The Laws of Etiquette: or, Short Rules and Reflections for Conduct in Society. By a Gentleman, 1836
"The great error into which nearly all foreigners and most Americans fall, who write or speak of society in this country, arises from confounding the political with the social system. In most other countries, in England, France, and all those nations whose government is monarchical or aristocratic, these systems are indeed similar. Society is there intimately connected with the government, and the distinctions in one are the origin of gradations in the other. The chief part of the society of the kingdom is assembled in the capital, and the same persons who legislate for the country legislate also for it. But in America the two systems are totally unconnected, and altogether different in character. In remodelling the form of the administration, society remained unrepublican. There is perfect freedom of political privilege, all are the same upon the hustings, or at a political meeting; but this equality does not extend to the drawing-room or the parlour. None are excluded from the highest councils of the nation, but it does not follow that all can enter into the highest ranks, of society. In point of fact, we think that there is more exclusiveness in the society of this country, than there is in that even of England--far more than there is in France. And the explanation may perhaps be found in the fact which we hate mentioned above. There being there less danger of permanent disarrangement or confusion of ranks by the occasional admission of the low-born aspirant, there does not exist the same necessity for a jealous guarding of the barriers as there does here. The distinction of classes, also, after the first or second, is actually more clearly defined, and more rigidly observed in America, than in any country of Europe. Persons unaccustomed to look searchingly at these matters, may be surprised to hear it; but we know from observation, that there are among the respectable, in any city of the United States, at least ten distinct ranks. We cannot, of course, here point them out, because we could not do it without mentioning names."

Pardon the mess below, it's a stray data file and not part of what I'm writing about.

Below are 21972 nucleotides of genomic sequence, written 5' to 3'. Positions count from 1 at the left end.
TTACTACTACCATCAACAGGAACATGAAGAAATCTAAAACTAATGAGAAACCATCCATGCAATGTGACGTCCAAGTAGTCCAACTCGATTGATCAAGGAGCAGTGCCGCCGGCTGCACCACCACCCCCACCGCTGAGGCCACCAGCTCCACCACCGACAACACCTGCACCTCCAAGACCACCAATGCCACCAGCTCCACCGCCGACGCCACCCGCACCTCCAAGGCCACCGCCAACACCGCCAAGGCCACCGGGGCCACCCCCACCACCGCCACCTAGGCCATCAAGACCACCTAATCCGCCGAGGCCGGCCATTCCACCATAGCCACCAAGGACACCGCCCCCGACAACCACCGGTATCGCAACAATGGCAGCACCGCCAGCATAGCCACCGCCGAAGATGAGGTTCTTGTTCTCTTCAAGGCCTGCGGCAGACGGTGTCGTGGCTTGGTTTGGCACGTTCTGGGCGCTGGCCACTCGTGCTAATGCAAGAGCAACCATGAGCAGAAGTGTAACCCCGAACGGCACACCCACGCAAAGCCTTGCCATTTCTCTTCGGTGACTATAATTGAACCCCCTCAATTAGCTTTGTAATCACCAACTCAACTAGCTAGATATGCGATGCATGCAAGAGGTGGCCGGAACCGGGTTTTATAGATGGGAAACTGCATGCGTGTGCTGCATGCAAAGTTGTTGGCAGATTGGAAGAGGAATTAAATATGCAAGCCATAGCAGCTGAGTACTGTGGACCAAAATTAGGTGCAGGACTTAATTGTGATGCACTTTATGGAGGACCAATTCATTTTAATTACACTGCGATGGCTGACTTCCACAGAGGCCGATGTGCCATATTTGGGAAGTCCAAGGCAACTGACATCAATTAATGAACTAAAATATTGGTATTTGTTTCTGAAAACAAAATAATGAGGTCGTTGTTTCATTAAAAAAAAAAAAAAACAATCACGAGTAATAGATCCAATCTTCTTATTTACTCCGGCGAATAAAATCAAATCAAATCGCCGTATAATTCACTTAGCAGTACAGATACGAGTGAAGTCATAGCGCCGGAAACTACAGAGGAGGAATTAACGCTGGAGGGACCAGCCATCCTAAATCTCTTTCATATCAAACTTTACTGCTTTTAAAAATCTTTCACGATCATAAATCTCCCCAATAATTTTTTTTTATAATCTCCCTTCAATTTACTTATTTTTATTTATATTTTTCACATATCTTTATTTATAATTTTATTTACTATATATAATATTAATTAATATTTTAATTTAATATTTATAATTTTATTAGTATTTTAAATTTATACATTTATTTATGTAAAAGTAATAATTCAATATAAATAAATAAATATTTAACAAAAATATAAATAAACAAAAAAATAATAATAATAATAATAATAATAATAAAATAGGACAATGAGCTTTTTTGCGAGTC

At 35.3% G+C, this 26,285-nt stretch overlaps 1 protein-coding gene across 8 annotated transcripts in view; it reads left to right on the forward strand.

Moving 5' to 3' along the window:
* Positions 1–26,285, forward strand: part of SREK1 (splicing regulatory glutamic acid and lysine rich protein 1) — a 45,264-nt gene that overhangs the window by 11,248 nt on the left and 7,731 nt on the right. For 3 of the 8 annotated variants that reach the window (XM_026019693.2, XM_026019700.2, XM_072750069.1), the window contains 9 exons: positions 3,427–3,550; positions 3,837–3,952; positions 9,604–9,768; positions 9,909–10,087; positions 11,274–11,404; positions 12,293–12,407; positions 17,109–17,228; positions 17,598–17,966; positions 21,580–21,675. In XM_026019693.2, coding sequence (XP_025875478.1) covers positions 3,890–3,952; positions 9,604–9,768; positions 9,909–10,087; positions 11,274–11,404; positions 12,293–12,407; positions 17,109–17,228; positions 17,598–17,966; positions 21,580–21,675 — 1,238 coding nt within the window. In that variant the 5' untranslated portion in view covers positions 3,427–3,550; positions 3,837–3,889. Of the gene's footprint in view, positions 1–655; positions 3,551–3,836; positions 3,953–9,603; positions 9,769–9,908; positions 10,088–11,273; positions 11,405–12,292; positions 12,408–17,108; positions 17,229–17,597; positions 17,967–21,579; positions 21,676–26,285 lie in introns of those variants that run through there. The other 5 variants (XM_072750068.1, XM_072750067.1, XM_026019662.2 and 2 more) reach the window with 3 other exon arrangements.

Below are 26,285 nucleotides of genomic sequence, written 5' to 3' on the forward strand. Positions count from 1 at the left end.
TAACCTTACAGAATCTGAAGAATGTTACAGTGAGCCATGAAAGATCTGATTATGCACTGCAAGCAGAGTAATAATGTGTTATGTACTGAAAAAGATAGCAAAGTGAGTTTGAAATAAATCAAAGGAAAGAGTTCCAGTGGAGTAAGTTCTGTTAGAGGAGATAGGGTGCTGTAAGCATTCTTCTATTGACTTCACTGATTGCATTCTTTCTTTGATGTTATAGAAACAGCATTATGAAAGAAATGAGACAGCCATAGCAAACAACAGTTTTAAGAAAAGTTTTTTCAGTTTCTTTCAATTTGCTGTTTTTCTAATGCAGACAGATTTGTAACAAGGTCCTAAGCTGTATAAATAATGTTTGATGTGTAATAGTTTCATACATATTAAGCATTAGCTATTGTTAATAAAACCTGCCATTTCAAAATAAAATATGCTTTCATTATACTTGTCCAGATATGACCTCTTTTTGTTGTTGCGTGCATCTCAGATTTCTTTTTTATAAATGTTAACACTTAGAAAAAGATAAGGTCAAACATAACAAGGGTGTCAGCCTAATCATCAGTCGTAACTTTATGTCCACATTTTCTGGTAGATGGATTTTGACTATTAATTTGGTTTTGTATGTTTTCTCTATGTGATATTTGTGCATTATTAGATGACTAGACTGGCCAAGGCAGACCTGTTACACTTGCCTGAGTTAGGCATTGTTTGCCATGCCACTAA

J.W.Pepper's Universal Dancing Master, Lucien O. Carpenter, 1882
ETIQUETTE FOR THE STREET.
AS TAUGHT BY
1. The lady should be first to recognize an acquaintance, whether intimate or not.
2. The gentleman should raise his hat slightly, inclining and turning toward the lady in saluting. The hat should be raised by the hand farthest form the lady.
3. One salutation is all that civiliity requires when passing a personmore than once on a public promenade or drive.
4. The gentleman should raise his hat when asking a lady's pardon for an inadvetence, whether she is known to him or not.
5. Never stare at any one, is a rule with no exceptions.
6. The gentleman should not snoke when driving or waling with ladies.
7. If the lady with whom you are walking is saluted by another gentleman, acknowledge the same by removing your hat.
8. Should you desire to converse with a lady you should happen to meet, do not detain her, but turn and walk in her direction.
9. While walking with a lady in a crowded thoroughfare and obliged to proceed singly, the gentleman should precede her to clear the way.
10. While walking with a lady, the gentleman should take the side next the street.
11. Loud conversation should be avoided at all times.
Manners and Social Usages, M.E. Sherwood, 1887